• Why is insulation an important part of creating an energy-efficient home? 
  • What are some of the different ways that thermal energy transfer can be reduced in a house? 
  • What is EnerGuide and what is its purpose? 
  •  
Nature of Science/Nature of Technology
  • How is technology being used in home building technology to reduce thermal energy transfer? 
  • Is there still room for improvement in energy-efficient devices? Should technology firms continue to invest in developing high efficiency devices? 
  •  
Nature of Science/Nature of Technology
  • How is technology being used in home building technology to reduce thermal energy transfer? 
  • Is there still room for improvement in energy-efficient devices? Should technology firms continue to invest in developing high efficiency devices? 
  •  
Media Literacy

  • How would you motivate people your age and younger to think about energy efficiency? Develop an outline for an advertisement (or series of advertisements) for kids to show them how they can be more energy-efficient at home.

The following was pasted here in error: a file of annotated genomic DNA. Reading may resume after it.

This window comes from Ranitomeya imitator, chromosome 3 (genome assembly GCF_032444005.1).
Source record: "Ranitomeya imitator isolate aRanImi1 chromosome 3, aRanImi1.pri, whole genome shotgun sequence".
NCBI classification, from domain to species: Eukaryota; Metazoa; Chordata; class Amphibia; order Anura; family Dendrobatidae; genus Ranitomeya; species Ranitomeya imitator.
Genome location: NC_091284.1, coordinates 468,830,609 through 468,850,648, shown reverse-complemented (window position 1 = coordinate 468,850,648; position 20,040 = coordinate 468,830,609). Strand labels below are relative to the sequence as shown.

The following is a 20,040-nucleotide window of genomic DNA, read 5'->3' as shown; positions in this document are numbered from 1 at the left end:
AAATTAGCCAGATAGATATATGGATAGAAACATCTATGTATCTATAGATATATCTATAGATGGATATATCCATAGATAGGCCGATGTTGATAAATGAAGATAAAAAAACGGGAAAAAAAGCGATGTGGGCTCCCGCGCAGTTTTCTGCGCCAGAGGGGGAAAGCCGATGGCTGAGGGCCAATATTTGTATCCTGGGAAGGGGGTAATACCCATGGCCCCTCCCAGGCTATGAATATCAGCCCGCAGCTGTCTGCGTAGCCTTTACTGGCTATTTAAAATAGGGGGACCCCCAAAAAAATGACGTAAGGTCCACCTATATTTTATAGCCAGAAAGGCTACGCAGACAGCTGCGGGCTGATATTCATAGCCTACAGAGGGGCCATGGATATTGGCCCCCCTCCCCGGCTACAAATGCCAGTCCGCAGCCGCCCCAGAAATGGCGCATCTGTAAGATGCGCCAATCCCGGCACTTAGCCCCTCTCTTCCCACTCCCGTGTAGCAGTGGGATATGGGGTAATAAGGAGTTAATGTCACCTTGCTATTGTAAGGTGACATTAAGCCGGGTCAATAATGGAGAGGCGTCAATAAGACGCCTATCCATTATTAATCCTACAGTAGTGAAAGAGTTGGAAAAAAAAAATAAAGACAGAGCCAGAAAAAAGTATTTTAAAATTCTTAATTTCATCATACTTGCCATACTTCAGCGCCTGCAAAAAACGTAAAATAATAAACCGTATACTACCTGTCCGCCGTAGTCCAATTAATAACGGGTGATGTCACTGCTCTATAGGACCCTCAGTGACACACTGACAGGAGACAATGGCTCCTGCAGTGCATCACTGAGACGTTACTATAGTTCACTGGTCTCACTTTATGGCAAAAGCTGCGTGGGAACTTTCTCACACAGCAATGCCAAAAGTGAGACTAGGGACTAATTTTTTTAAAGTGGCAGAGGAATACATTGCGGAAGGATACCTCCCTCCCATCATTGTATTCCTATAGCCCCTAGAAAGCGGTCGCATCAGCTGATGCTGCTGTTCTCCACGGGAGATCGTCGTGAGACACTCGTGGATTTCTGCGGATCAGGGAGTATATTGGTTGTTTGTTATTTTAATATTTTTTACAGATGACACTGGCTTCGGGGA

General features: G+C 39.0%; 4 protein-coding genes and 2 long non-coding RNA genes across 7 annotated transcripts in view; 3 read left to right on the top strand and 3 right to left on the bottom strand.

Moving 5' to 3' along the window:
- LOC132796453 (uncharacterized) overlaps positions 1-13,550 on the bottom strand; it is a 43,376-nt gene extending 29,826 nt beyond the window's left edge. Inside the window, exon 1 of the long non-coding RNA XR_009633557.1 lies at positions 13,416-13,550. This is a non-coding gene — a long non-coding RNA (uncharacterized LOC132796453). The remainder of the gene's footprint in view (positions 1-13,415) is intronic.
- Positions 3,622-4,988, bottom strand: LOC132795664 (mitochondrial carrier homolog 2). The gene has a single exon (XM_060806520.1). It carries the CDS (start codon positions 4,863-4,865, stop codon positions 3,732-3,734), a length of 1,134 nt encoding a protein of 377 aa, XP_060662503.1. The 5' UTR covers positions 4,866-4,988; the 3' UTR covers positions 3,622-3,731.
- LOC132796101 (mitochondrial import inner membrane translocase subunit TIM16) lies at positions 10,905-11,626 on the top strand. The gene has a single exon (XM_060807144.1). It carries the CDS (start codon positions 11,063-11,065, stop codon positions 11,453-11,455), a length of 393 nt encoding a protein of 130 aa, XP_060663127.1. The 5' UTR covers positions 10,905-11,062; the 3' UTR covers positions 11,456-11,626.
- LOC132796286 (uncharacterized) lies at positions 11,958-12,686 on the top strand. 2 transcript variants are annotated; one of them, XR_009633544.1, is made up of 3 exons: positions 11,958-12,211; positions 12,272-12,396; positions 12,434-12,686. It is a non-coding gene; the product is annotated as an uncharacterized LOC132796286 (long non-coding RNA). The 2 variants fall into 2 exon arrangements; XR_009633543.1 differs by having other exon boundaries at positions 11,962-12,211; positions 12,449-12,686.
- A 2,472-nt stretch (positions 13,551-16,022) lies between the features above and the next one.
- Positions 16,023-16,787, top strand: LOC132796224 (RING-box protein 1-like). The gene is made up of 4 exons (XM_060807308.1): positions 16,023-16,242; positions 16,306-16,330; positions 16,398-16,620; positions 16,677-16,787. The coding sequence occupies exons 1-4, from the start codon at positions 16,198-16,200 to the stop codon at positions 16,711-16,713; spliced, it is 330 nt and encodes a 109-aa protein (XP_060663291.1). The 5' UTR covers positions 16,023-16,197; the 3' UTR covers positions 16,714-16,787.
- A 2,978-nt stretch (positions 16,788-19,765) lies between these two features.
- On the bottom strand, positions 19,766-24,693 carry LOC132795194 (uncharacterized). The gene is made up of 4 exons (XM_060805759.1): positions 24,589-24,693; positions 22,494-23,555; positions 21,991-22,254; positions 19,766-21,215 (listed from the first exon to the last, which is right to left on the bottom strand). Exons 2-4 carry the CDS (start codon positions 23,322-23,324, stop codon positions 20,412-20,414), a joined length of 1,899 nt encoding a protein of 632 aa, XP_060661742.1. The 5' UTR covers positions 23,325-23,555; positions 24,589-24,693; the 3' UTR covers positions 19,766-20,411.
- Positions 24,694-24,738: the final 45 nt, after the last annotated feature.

Media Literacy

  • How would you motivate people your age and younger to think about energy efficiency? Develop an outline for an advertisement (or series of advertisements) for kids to show them how they can be more energy-efficient at home. 

Teaching Suggestions
  • This article can be used to support teaching and learning of Environmental Science, Physics, Climate Change and Heat and Energy related to greenhouse gases, energy efficiency and heat transfer. Concepts introduced include renewable resources, non-renewable resources, fossil fuels, greenhouse gas (GHG), atmosphere, energy-efficient, insulated and thermal energy.
  • To consolidate leaning form this article, teachers could have students complete a Concept Definition Map for the term energy efficiency. Ready-to-use Concept Definition Map reproducibles for this article are available in [Google doc] and [PDF] formats. 
  • In addition, teachers could have students consolidate understanding by considering the positive and negative aspects of increasing energy efficiency in the home,using a Pros & Cons Organizer learning strategy. Ready-to-use Pros & Cons reproducibles are available in [Google doc] and [PDF] formats. 
  • For a hands on follow-up to  reading this article, teachers could have students conduct an energy survey at home. For example, students could identify the number of electrical devices used and/or charged in their home, the types of ENERGY STAR® appliances used, the number of low-energy light bulbs versus the total number of lightbulbs in the house and the types of energy-saving devices that exist in the house. Survey results could be organized and compared with others in the class.